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Research Matters for Creating Heat Adaptation Plans

Older woman walks down a city street carrying white parasol to protect from the sun

Philadelphia, PA, April 22, 2024

Climate change is driving an increase in the frequency of extreme heat events that will affect a growing number of people globally. Research has shown that older adults are at a higher risk of dying during a heat wave, but a recent study published in Nature Medicine found that age might not be the most important factor when looking at this population. Physical and cognitive function – such as the ability to perform basic daily tasks – can be a better predictor of an older person’s tolerance for extreme heat.

Josiah L. Kephart, PhD, MPH, assistant professor in the Department of Environmental and Occupational Health and Urban Health Collaborative at Drexel University's Dornsife School of Public Health, and Safiyyah M. Okoye, PhD, MSN, RN, assistant professor of nursing in Drexel's College of Nursing and Health Professions with a joint appointment in Dornsife's Department of Health Management and Policy, explain the significance of these findings in a commentary published in the same issue, Tackling heat-related mortality in aging populations.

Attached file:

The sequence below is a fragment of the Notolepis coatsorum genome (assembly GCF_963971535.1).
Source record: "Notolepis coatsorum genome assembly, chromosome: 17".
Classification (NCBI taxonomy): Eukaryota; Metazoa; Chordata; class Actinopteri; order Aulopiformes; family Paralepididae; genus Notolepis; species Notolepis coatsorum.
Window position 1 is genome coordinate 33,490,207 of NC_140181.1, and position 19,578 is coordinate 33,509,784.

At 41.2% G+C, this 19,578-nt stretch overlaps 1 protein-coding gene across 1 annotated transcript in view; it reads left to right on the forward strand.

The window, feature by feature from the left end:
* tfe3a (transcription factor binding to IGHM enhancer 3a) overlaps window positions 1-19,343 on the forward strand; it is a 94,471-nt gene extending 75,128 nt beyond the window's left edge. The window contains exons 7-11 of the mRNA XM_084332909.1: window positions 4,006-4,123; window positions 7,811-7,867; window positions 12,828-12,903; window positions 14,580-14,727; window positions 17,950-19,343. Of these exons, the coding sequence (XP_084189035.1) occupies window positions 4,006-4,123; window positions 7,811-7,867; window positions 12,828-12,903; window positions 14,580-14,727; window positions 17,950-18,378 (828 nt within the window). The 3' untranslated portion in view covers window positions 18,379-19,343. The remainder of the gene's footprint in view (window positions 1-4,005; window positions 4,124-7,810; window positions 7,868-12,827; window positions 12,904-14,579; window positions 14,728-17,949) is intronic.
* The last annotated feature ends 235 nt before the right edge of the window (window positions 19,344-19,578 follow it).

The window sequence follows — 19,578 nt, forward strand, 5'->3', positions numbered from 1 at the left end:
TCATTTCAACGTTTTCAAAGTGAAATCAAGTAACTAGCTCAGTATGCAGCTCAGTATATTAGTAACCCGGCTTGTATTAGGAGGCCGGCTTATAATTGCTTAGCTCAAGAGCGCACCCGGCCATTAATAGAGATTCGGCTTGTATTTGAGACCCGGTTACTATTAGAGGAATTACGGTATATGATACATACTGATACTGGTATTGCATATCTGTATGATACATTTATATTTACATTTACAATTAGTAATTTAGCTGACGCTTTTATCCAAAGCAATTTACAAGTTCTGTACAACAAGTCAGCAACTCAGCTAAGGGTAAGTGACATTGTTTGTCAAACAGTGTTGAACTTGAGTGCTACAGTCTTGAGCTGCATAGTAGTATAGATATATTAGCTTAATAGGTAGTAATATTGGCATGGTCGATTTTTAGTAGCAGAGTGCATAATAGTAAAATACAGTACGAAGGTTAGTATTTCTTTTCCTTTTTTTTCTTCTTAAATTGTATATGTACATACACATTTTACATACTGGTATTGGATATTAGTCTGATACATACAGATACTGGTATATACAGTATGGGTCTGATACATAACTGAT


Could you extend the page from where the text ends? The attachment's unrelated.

They start by noting that the aging population is of particular concern for urban public health researchers, because “By 2050, the size of the global population over 60 years of age is projected to nearly double, with 80% of older people expected to reside in low- and middle-income countries (LMICs).”

The research they examine studied 13,527 older adults from the nationally representative Chinese Longitudinal Healthy Longevity Survey, and found that older adults with the most severe physical and cognitive impairments had the highest risk of dying during a heat wave. Chronological age was found to not predict the risk of heat-related mortality.

Read the full news story on the Drexel Urban Health Collaborative's website:

Research Matters for Creating Heat Adaptation Plans